Squashing the next epidemic; how other countries eliminated recent outbreaks.

  • Share:
  • facebook
  • linkedin
  • twitter
I am certain that most of us have had enough pandemics or epidemics, after covid-19.  I never thought we would be told to stay home and hide from one another to prevent the pandemic from overloading our hospital systems and potentially, harming us with a poorly understood pathogen. I just returned from vacation and completed the book, The Premonition, A Pandemic Story by Michael Lewis who wrote the book during the pandemic.   He talks about pandemic preparedness in the USA as well as other countries and what went right but also what went wrong.   I would highly recommend the book.  Apparently, President George Bush Jr. had initiated the program, something I didn't know although other countries with fewer resources than we had apparently got it more right than we did. Recently, the NY Times wrote an article discussing how other countries shut down outbreaks, even with the most fragile of health systems.  Perhaps we can learn from them. Check out the article below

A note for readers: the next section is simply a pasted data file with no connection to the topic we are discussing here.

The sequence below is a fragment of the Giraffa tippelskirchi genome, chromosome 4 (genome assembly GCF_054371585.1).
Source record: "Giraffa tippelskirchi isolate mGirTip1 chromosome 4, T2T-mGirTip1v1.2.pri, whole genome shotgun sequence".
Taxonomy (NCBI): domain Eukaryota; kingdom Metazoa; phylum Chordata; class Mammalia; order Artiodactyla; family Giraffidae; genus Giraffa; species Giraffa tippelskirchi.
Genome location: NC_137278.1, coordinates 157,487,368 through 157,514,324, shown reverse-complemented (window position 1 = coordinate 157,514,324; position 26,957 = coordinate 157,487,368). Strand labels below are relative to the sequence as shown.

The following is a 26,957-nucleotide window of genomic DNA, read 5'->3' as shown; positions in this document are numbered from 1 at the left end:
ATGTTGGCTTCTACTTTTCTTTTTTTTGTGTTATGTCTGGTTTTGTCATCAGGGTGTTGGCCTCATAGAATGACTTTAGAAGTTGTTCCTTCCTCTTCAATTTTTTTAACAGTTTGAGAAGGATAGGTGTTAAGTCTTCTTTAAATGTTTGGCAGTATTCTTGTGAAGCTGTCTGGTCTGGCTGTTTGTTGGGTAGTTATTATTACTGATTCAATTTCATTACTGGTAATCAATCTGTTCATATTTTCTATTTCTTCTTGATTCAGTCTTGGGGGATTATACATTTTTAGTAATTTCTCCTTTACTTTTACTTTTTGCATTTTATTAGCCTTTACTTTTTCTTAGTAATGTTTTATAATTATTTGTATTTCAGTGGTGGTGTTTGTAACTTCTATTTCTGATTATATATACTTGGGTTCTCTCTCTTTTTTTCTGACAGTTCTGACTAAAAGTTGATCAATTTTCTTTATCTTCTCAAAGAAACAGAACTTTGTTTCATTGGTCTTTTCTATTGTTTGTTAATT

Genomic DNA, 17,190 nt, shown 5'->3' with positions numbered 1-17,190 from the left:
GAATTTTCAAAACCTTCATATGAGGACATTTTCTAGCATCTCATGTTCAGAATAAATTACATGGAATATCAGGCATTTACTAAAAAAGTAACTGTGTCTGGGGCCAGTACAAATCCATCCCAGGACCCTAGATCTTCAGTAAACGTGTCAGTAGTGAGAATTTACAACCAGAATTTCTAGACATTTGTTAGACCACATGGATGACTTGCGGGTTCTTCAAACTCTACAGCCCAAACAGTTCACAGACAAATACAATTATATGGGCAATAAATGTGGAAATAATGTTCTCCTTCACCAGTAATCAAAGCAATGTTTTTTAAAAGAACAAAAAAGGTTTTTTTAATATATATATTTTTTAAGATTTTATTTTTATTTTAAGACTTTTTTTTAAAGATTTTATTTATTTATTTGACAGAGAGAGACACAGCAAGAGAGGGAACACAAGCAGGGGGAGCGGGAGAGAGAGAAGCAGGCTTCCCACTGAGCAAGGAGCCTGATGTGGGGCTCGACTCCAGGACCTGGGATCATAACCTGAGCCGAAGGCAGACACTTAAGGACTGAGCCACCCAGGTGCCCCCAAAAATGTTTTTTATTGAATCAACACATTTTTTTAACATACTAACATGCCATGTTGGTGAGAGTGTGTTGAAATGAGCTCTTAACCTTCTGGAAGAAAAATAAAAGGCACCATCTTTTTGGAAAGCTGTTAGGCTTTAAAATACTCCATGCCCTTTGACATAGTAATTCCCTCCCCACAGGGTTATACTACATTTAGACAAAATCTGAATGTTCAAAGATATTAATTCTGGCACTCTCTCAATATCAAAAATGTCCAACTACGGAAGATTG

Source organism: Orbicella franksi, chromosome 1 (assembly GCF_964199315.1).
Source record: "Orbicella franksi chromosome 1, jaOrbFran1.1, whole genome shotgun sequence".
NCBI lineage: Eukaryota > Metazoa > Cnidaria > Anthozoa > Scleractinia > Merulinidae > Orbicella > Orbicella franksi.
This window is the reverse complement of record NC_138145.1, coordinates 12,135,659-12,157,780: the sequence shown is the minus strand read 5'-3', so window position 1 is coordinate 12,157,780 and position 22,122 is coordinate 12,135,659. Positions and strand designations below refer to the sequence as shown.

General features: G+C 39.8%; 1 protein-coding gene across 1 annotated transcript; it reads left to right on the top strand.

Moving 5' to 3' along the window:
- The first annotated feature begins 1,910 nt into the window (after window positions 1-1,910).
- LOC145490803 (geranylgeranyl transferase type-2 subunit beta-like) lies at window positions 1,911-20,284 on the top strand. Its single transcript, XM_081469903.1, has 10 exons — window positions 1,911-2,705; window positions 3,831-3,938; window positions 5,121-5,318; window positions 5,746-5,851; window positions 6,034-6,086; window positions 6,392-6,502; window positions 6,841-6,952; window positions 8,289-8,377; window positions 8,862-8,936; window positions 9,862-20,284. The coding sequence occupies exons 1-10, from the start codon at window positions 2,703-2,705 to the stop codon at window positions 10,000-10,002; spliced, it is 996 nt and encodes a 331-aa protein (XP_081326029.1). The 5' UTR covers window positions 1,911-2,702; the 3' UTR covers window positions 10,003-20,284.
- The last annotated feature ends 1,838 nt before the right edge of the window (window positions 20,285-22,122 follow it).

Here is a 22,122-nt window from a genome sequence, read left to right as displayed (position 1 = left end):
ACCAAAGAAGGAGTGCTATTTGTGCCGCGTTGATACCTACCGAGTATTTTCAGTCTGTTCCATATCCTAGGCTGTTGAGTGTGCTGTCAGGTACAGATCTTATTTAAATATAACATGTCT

Epidemics That Weren’t: How Countries Shut Down Recent Outbreaks

Some of the most fragile health systems in the world can teach us ways to respond to public health threats early and effectively.

by Stephanie Nolen Stephanie Nolen, a global health reporter, has reported on pandemics around the world, including H.I.V., cholera and yellow fever. Published Dec. 27, 2022 When Ebola swept through the eastern Democratic Republic of Congo in 2018, it was a struggle to track cases. Dr. Billy Yumaine, a public health official, recalls steady flows of people moving back and forth across the border with Uganda while others hid sick family members in their homes because they feared the authorities. It took at least a week to get test results, and health officials had difficulty isolating sick people while they waited. It took two years for the country to bring that outbreak under control, and more than 2,300 people died. A similar disaster threatened the D.R.C. last September. Members of a family in North Kivu Province fell ill with fevers, vomiting and diarrhea, one after the other. Then their neighbors became sick, too. Read more